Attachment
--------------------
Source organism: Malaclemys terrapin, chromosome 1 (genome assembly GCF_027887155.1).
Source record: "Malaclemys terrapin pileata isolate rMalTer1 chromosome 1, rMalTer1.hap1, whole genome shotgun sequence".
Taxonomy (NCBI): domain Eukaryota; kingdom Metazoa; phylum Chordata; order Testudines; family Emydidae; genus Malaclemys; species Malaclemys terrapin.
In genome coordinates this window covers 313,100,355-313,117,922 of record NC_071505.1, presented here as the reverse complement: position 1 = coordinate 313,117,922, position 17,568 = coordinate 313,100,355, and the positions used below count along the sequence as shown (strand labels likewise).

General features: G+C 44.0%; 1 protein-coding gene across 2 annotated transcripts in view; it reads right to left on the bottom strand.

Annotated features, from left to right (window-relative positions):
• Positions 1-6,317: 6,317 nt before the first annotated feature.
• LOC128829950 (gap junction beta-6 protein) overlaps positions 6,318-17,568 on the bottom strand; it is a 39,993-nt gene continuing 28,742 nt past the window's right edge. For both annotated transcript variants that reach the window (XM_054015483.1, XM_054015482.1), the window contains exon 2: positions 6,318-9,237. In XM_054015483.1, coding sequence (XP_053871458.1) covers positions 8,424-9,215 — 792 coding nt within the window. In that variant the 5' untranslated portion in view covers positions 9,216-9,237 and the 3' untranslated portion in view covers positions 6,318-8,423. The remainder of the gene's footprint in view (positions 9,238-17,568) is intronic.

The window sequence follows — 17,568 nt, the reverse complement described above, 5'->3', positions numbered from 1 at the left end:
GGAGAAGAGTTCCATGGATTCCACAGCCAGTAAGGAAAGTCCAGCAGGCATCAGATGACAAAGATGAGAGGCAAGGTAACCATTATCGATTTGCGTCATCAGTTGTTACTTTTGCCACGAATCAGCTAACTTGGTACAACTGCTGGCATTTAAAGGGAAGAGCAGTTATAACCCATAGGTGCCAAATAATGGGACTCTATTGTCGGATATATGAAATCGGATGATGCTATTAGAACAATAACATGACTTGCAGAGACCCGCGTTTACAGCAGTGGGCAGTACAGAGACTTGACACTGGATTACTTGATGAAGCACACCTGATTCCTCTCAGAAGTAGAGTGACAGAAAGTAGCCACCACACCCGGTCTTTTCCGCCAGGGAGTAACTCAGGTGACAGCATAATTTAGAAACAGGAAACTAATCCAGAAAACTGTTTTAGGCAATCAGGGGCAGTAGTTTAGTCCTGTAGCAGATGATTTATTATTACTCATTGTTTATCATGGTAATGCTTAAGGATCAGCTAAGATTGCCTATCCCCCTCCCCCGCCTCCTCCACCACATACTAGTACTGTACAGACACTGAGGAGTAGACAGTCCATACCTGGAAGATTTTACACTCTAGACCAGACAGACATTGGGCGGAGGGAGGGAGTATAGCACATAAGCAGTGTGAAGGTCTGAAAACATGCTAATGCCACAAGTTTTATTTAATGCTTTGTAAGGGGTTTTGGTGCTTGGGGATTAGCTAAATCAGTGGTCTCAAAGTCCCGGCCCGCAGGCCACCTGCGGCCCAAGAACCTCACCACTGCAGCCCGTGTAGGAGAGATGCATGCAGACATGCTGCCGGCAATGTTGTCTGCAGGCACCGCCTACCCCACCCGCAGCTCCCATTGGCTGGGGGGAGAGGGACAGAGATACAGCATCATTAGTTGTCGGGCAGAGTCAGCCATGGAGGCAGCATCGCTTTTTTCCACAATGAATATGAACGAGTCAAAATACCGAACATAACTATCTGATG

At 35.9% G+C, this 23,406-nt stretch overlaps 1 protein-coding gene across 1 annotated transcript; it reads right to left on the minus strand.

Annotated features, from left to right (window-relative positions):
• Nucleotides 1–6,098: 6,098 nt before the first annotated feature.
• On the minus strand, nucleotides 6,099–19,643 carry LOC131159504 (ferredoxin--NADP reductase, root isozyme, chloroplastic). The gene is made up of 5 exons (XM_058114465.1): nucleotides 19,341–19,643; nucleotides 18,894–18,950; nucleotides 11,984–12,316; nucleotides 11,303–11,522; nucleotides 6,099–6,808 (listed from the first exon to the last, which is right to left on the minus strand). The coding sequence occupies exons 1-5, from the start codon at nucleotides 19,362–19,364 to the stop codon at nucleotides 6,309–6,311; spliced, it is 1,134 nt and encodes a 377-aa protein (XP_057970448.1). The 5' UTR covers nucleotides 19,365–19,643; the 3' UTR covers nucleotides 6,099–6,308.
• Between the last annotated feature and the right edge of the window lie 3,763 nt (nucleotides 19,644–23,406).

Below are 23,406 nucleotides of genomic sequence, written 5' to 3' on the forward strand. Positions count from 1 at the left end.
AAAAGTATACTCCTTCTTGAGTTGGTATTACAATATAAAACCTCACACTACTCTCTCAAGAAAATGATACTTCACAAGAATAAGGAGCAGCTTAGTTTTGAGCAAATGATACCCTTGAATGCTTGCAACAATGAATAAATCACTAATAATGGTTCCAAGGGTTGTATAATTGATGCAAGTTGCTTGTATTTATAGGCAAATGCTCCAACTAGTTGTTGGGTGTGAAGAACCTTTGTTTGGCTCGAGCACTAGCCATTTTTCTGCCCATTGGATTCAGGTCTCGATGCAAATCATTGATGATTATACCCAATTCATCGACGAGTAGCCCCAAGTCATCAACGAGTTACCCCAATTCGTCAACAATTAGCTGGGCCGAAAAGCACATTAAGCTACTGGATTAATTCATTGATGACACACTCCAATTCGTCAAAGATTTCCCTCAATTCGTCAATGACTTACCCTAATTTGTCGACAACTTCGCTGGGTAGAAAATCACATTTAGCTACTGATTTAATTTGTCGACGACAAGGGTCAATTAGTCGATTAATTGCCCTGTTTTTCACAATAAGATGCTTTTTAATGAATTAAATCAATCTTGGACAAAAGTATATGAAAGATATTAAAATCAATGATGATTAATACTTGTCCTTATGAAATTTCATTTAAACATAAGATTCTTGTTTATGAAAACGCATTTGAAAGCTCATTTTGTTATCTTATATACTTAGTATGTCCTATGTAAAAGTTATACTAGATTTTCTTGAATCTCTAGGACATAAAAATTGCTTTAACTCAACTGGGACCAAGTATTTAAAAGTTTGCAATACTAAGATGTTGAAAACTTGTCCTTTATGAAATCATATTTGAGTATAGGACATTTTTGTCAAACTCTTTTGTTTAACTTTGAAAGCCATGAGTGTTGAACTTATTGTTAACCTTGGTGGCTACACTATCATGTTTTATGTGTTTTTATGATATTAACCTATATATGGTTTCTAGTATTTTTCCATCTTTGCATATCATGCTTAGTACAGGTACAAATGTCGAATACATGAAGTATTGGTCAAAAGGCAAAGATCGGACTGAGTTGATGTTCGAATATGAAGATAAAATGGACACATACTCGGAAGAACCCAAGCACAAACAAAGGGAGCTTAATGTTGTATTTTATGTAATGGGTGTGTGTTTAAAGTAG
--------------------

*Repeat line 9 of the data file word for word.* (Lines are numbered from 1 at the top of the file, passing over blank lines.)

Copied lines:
The window sequence follows — 17,568 nt, the reverse complement described above, 5'->3', positions numbered from 1 at the left end: